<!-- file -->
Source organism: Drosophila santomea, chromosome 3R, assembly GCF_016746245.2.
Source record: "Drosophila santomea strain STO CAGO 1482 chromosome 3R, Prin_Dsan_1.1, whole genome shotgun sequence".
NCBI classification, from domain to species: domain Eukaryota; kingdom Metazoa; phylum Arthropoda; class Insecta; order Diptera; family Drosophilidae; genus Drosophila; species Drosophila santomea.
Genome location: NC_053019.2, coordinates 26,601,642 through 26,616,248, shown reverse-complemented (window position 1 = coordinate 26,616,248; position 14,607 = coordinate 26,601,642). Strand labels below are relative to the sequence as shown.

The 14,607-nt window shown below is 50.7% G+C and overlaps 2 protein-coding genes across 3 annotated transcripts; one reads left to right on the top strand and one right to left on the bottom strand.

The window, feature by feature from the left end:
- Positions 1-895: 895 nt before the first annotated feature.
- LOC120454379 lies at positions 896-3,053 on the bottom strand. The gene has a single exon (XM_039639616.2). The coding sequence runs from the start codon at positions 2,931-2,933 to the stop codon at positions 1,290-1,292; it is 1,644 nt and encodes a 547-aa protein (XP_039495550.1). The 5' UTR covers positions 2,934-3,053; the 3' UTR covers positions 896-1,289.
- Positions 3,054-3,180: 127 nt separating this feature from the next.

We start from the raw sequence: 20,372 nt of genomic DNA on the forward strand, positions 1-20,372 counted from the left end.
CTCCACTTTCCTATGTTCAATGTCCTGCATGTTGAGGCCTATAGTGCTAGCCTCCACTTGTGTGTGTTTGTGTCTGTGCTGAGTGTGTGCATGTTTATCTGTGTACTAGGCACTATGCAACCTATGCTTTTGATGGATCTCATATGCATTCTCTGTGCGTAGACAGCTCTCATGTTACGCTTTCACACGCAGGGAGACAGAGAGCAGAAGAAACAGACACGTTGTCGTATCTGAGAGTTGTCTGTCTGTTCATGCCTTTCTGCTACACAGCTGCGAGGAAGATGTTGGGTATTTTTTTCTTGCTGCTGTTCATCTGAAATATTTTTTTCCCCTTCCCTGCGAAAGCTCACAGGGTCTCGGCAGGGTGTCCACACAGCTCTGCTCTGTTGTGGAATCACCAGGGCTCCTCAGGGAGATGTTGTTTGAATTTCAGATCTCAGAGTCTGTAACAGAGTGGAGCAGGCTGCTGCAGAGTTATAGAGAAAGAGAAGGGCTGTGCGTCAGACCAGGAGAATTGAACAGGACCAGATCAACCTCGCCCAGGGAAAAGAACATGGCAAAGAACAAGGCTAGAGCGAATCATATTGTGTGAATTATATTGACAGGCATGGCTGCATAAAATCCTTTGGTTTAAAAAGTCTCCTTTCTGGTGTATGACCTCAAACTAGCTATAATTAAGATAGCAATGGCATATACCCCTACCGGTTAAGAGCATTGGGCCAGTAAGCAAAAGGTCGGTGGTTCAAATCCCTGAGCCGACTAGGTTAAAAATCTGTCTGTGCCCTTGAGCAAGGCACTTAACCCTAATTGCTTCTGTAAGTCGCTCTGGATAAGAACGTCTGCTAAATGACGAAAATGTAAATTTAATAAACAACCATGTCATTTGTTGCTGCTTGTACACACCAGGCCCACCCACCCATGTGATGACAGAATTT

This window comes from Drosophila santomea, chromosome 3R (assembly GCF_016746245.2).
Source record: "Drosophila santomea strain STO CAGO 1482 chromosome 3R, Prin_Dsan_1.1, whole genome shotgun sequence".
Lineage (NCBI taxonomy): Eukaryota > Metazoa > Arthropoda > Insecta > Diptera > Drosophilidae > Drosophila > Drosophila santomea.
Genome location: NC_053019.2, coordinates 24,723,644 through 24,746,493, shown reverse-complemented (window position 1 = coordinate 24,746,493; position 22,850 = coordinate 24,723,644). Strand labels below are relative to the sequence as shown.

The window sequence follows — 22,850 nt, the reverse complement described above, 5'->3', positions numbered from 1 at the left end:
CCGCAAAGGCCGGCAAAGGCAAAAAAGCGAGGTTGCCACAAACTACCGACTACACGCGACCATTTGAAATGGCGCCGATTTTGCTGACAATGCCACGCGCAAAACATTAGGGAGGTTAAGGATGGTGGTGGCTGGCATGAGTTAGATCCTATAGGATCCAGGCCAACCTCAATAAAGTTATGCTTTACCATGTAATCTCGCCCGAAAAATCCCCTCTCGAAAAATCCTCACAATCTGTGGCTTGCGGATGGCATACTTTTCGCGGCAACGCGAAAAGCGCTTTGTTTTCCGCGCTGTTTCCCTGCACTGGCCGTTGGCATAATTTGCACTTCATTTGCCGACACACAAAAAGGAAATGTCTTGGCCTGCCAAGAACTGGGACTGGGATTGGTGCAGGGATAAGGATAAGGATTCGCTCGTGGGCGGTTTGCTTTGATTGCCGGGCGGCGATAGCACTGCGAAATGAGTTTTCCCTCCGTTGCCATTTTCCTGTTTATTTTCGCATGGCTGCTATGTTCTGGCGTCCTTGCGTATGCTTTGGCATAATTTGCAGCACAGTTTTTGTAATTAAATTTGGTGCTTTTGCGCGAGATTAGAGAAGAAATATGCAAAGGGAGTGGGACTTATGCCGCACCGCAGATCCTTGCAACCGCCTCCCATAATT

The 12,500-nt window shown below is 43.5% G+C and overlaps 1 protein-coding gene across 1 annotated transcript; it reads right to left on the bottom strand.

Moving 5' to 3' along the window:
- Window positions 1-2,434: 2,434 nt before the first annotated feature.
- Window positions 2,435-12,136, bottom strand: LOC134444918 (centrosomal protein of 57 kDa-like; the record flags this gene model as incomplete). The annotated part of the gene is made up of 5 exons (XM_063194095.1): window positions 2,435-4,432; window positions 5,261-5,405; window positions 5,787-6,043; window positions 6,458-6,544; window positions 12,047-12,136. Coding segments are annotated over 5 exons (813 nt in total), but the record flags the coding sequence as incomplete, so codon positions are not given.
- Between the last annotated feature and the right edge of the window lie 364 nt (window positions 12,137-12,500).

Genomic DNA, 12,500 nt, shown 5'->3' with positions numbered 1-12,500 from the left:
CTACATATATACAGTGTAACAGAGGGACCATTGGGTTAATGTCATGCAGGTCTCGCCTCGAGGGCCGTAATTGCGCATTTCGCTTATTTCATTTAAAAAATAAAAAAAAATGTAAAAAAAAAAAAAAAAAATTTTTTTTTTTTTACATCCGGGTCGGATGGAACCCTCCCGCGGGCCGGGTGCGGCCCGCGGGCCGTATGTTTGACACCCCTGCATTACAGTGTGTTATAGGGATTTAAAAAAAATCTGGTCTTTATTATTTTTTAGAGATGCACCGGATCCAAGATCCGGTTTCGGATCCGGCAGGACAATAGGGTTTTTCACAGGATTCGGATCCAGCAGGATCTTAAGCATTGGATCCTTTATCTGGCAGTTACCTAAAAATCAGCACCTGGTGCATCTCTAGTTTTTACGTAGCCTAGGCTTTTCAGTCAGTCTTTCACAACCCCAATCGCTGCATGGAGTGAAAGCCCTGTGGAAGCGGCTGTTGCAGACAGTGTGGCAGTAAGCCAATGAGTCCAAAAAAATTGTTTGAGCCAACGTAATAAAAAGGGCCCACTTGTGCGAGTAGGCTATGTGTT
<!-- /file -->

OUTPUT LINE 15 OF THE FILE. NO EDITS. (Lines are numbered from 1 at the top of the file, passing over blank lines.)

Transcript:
Genome location: NC_053019.2, coordinates 24,723,644 through 24,746,493, shown reverse-complemented (window position 1 = coordinate 24,746,493; position 22,850 = coordinate 24,723,644). Strand labels below are relative to the sequence as shown.